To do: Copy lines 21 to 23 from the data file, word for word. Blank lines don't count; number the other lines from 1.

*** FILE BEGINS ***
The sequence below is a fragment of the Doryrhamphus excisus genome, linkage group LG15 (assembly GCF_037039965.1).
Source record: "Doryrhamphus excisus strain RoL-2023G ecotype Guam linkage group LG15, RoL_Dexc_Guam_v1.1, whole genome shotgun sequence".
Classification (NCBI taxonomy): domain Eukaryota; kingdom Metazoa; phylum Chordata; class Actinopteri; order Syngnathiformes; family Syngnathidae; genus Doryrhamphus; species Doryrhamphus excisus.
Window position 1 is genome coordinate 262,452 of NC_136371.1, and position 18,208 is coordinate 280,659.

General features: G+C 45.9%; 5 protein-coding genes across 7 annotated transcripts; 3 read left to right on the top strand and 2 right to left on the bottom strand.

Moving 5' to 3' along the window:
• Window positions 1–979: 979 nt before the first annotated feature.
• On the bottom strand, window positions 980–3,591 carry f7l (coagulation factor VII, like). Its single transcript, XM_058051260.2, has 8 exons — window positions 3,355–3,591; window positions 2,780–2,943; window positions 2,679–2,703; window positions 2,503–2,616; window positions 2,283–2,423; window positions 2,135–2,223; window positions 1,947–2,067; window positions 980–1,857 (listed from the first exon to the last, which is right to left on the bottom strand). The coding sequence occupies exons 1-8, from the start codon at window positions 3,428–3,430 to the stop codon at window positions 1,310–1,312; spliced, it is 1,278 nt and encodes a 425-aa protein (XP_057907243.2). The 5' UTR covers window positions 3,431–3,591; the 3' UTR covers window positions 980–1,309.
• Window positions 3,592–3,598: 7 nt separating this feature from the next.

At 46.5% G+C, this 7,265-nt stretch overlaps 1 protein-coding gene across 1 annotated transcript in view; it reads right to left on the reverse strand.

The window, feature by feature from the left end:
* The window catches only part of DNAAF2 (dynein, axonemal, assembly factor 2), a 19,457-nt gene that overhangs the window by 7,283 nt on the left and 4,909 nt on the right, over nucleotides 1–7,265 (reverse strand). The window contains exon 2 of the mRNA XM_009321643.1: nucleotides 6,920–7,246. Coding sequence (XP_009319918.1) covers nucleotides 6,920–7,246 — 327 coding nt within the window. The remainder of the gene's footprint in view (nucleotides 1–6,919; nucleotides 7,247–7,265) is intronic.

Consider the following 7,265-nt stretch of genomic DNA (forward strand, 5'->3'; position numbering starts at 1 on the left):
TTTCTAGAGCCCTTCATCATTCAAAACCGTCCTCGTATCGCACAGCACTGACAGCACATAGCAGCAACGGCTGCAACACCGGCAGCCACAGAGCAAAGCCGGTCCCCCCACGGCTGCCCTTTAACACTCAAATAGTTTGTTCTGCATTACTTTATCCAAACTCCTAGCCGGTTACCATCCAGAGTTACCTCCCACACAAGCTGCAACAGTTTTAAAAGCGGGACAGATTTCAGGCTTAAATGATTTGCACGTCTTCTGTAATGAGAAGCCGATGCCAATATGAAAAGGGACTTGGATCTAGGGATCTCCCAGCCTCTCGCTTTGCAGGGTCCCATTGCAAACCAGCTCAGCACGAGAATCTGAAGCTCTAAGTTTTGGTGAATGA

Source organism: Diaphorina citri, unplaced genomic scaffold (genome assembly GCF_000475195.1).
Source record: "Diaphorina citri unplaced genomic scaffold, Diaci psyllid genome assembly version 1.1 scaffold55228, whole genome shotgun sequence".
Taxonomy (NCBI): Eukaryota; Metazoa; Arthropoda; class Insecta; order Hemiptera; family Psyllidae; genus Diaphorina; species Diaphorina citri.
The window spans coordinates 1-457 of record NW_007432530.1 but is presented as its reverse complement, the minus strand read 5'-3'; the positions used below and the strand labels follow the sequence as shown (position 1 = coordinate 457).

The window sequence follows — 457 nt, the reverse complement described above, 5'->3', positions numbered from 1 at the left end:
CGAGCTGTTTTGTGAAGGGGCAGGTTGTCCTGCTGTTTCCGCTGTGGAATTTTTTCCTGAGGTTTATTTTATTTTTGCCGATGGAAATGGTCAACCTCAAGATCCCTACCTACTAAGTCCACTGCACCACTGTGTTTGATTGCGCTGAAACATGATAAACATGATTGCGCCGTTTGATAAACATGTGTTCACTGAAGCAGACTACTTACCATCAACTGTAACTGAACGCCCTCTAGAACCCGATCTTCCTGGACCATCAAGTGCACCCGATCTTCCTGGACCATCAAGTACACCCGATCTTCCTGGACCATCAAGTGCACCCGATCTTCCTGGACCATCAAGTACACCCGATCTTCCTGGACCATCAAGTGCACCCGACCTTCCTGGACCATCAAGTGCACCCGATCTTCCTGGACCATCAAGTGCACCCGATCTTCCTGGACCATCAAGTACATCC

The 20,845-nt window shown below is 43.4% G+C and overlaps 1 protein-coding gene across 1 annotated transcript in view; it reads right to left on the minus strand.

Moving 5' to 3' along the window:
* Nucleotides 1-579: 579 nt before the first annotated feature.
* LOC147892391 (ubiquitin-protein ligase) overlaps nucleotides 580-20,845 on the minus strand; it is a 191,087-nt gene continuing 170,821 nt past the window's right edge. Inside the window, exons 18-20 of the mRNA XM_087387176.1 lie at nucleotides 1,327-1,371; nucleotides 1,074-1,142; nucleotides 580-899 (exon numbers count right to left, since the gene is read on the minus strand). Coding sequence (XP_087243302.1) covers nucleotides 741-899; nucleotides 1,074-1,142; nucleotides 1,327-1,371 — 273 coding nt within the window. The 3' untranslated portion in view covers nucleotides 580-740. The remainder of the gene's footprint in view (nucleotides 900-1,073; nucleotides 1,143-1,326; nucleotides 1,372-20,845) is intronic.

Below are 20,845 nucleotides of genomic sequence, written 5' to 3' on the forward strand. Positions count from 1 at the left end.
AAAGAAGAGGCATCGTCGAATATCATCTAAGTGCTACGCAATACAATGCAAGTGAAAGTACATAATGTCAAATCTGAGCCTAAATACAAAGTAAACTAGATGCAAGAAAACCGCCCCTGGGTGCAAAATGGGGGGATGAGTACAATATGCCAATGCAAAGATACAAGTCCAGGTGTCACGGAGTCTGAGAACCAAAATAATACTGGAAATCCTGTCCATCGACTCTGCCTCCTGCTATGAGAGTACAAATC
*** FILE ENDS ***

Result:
The 20,845-nt window shown below is 43.4% G+C and overlaps 1 protein-coding gene across 1 annotated transcript in view; it reads right to left on the minus strand.

Moving 5' to 3' along the window:
* Nucleotides 1-579: 579 nt before the first annotated feature.